NORMAN — The University of Oklahoma kicked off Justice Week with a public forum Monday titled “Luis Rodriguez: No en Vano.”
Critically acclaimed author, Esmeralda Santiago discussed the “Transformative Power of Art,” while joining five panelists who discussed race, media, politics and social justice to raise awareness about the death of Luis Rodriguez, a former Norman resident originally from Puerto Rico who died during a confrontation with off-duty police officers.
Rodriguez was breaking up a disagreement between his wife and youngest daughter at the Moore Warren Theatre when five security officers approached him.
Although he carried no weapon, officers handcuffed him and took him to the ground. His wife and daughter stood by. Rodriguez was later pronounced dead in the early morning of Feb. 15. The medical examiner’s office has since ruled the incident a homicide.
Dialogue during the Justice Week event was key.
“We wanted to provide an academic space where students, faculty, staff, colleagues and members of the OU and community at large could raise important issues and model how difficult discussions can take place,” said Meta G. Carstarphen, Ph.D., director of graduate programs in the College of Journalism and event coordinator.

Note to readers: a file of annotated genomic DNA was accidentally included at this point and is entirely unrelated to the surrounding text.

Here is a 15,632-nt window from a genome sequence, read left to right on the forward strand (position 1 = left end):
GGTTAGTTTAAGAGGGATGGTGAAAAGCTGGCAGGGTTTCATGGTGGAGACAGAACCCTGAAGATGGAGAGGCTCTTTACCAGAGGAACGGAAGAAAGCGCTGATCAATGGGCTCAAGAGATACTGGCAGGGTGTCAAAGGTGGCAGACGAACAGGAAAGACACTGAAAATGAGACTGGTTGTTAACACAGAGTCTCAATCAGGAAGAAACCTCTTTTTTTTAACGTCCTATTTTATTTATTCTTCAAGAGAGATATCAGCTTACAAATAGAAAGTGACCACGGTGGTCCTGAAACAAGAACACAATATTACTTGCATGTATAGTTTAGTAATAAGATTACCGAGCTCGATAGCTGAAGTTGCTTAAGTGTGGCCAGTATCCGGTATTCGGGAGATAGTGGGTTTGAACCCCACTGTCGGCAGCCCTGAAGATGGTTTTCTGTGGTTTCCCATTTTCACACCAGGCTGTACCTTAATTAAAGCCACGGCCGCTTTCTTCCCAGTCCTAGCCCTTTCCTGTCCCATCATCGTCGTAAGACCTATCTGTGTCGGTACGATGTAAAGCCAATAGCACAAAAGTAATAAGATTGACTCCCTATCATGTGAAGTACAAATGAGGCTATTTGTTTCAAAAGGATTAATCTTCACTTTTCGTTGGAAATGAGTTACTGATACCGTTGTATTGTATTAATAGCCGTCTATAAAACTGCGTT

The purpose of the program was three-fold: to provide public dialogue, acknowledge Rodriguez’s death and work proactively to support reconciliation and healing and to build the community around his family to provide them with a forum that will help them tell their stories.
Rodriguez’s daughter, Yashira Rodriguez, said that for her family, it isn’t about vengeance.
“We’re not against the police,” Rodriguez said. “We’re against the police who use their badges to abuse people.”
Speakers included Carstarphen, Jeanette Davidson, Ph.D., Robert Kerr, Ph.D., Maria-Elena Diaz, Ph.D., attorney Marcus J. Bivines, MaryAnn Martin, Ph.D., and Lena Khader.